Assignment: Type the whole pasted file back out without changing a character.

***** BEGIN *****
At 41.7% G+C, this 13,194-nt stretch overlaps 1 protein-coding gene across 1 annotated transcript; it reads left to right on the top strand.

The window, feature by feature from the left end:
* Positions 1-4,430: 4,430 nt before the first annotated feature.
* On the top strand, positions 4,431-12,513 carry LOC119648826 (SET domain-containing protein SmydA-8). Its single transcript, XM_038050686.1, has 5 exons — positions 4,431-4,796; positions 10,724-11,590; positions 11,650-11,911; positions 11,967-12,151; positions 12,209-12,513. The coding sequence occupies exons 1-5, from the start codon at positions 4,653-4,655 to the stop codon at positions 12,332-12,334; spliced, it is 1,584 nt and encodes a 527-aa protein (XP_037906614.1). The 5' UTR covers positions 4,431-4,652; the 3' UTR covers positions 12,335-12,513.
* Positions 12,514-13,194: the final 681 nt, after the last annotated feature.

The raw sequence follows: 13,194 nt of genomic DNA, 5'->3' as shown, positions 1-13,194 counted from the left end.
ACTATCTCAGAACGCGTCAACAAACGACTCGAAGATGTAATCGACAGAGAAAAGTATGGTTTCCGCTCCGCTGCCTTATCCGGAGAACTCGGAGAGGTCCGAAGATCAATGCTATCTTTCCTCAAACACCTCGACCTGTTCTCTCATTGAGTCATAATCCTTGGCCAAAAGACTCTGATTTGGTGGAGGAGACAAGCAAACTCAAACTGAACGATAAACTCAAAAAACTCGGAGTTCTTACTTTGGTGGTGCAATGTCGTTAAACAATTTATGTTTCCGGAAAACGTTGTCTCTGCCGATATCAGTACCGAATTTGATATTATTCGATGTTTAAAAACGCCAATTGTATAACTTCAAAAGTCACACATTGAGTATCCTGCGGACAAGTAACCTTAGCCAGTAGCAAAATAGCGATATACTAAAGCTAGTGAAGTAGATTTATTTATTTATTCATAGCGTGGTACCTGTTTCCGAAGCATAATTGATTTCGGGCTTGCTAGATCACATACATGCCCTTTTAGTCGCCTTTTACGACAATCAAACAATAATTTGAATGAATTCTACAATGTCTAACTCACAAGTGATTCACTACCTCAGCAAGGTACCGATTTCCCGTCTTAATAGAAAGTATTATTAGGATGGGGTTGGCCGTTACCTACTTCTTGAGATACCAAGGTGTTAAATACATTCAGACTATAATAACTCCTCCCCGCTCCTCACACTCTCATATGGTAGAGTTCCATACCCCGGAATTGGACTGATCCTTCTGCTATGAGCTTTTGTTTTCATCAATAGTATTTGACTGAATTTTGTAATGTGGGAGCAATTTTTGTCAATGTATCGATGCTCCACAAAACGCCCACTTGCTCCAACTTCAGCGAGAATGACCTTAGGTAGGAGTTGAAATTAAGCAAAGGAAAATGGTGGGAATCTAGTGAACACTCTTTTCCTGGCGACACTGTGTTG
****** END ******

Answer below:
At 41.7% G+C, this 13,194-nt stretch overlaps 1 protein-coding gene across 1 annotated transcript; it reads left to right on the top strand.

The window, feature by feature from the left end:
* Positions 1-4,430: 4,430 nt before the first annotated feature.
* On the top strand, positions 4,431-12,513 carry LOC119648826 (SET domain-containing protein SmydA-8). Its single transcript, XM_038050686.1, has 5 exons — positions 4,431-4,796; positions 10,724-11,590; positions 11,650-11,911; positions 11,967-12,151; positions 12,209-12,513. The coding sequence occupies exons 1-5, from the start codon at positions 4,653-4,655 to the stop codon at positions 12,332-12,334; spliced, it is 1,584 nt and encodes a 527-aa protein (XP_037906614.1). The 5' UTR covers positions 4,431-4,652; the 3' UTR covers positions 12,335-12,513.
* Positions 12,514-13,194: the final 681 nt, after the last annotated feature.

The raw sequence follows: 13,194 nt of genomic DNA, 5'->3' as shown, positions 1-13,194 counted from the left end.
ACTATCTCAGAACGCGTCAACAAACGACTCGAAGATGTAATCGACAGAGAAAAGTATGGTTTCCGCTCCGCTGCCTTATCCGGAGAACTCGGAGAGGTCCGAAGATCAATGCTATCTTTCCTCAAACACCTCGACCTGTTCTCTCATTGAGTCATAATCCTTGGCCAAAAGACTCTGATTTGGTGGAGGAGACAAGCAAACTCAAACTGAACGATAAACTCAAAAAACTCGGAGTTCTTACTTTGGTGGTGCAATGTCGTTAAACAATTTATGTTTCCGGAAAACGTTGTCTCTGCCGATATCAGTACCGAATTTGATATTATTCGATGTTTAAAAACGCCAATTGTATAACTTCAAAAGTCACACATTGAGTATCCTGCGGACAAGTAACCTTAGCCAGTAGCAAAATAGCGATATACTAAAGCTAGTGAAGTAGATTTATTTATTTATTCATAGCGTGGTACCTGTTTCCGAAGCATAATTGATTTCGGGCTTGCTAGATCACATACATGCCCTTTTAGTCGCCTTTTACGACAATCAAACAATAATTTGAATGAATTCTACAATGTCTAACTCACAAGTGATTCACTACCTCAGCAAGGTACCGATTTCCCGTCTTAATAGAAAGTATTATTAGGATGGGGTTGGCCGTTACCTACTTCTTGAGATACCAAGGTGTTAAATACATTCAGACTATAATAACTCCTCCCCGCTCCTCACACTCTCATATGGTAGAGTTCCATACCCCGGAATTGGACTGATCCTTCTGCTATGAGCTTTTGTTTTCATCAATAGTATTTGACTGAATTTTGTAATGTGGGAGCAATTTTTGTCAATGTATCGATGCTCCACAAAACGCCCACTTGCTCCAACTTCAGCGAGAATGACCTTAGGTAGGAGTTGAAATTAAGCAAAGGAAAATGGTGGGAATCTAGTGAACACTCTTTTCCTGGCGACACTGTGTTG